Environment and Sustainable Agriculture
In Mozambique 3,800,000 small-scale farmers support the livelihoods of around 25,000,000 people, which accounts for approximately 80% of the population. The majority of small-scale farmers apply traditional farming techniques, and they lack technical assistance, basic infrastructure and face limited access to markets. In recent years their situation has been further exacerbated by climate change impacts, including droughts, flooding and the increased occurrence of extreme weather events such as tropical cyclones. The result is that their productivity is low, post-harvest losses are high and as a result food security is undermined.
Subsistence agriculture – which is the predominant form of farming in Mozambique – rarely evolves to an economically viable option for extra income. This, in turn, perpetuates the vicious cycle of poverty in rural areas and makes the country’s food security highly volatile.
To respond to these challenges, ADPP Mozambique has adopted an innovative approach to assist farmers, the “Farmers’ Clubs” model, developed by HUMANA People to People, designed to support small and medium-sized farmers in transforming agriculture, and also other food chain such as fisheries, into competitive and sustainable sectors that increase food security and the income of rural households in Mozambique.
The approach empowers small scale farmers by organising them into groups (clubs), providing regular training and run practical field demonstrations followed up by systematic coaching by ADPP instructors during the course of the programme. The model is flexible and adaptable to local conditions. The clubs enable farmers to work together to address the array of challenges they face, including promoting gender equality in farming, building capacity for sustainable agriculture practices, training small holder farmers to migrate from subsistence to commercial farming. The model also strengthens farmers’ access to markets and finance.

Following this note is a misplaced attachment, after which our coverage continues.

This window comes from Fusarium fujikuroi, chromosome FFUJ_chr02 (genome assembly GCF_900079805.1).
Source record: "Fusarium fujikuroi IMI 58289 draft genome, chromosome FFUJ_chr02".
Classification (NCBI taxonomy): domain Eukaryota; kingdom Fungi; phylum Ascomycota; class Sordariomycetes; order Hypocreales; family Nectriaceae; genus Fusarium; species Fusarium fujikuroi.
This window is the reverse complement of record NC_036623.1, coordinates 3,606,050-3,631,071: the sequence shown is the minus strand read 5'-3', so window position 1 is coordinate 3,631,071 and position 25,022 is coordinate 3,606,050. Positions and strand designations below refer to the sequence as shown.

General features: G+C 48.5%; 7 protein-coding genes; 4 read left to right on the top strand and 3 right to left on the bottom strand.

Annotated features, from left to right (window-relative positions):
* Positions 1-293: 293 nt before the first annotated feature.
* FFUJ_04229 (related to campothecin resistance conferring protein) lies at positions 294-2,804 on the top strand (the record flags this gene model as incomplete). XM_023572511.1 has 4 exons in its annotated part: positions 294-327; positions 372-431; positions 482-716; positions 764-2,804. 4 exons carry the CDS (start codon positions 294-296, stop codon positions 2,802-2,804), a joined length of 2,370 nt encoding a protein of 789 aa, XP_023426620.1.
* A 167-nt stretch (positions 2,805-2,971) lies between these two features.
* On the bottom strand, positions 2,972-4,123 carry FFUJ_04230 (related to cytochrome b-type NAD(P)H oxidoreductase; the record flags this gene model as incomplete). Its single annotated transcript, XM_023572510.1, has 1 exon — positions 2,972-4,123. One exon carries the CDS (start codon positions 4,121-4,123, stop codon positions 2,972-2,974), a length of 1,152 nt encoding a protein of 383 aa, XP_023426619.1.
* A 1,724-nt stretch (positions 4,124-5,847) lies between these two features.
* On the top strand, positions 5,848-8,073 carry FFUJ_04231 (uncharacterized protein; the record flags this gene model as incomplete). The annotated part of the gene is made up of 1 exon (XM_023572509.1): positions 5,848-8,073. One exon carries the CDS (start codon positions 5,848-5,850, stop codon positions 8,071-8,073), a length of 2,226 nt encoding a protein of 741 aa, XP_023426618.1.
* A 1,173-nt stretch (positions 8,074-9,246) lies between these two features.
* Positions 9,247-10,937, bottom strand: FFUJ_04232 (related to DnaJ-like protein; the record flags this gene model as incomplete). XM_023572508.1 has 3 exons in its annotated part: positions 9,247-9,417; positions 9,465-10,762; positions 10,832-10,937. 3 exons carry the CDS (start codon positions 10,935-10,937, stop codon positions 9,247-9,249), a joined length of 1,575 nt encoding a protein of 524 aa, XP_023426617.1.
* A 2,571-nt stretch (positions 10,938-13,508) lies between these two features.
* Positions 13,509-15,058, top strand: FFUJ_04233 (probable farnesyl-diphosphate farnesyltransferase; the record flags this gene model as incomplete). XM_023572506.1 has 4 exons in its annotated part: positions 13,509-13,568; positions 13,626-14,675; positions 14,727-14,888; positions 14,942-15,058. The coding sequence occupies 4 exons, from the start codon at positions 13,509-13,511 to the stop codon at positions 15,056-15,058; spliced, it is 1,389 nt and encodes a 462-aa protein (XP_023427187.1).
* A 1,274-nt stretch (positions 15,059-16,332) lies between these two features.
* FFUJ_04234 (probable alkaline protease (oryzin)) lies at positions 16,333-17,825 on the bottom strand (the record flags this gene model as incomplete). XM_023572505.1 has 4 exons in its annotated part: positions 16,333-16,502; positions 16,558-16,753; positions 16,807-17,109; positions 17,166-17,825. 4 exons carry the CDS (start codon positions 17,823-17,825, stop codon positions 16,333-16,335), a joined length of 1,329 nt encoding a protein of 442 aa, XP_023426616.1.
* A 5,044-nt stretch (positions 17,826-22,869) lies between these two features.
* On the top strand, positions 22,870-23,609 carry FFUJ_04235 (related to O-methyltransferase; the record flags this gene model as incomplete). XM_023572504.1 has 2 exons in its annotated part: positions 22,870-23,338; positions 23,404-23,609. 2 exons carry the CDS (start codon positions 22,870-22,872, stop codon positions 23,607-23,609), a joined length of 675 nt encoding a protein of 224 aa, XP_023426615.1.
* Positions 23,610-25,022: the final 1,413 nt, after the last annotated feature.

The goal of the Farmers’ Clubs is to equip farmers with the skills and knowledge needed to adopt various sustainable farming techniques. Key amongst these are ‘Conservation Agriculture Techniques’ that improve soil and environmental management and utilization, mitigate the impact of climate change and the negative effects of global warming to ensure food security now and in the future.
Farmers are also trained in improving domestic storage facilities and small-scale processing of agricultural products. ADPP’s approach to agribusiness and market linkages includes awareness raising and empowerment of farmers in all aspects of the agricultural value chain and market.
The first Farmers’ Clubs project was launched in Mozambique in 2004. ADPP has since implemented the programme in various regions of the country with a number of selected partners and has reached total of about 33,000 small scale farmers including producers and fishermen.
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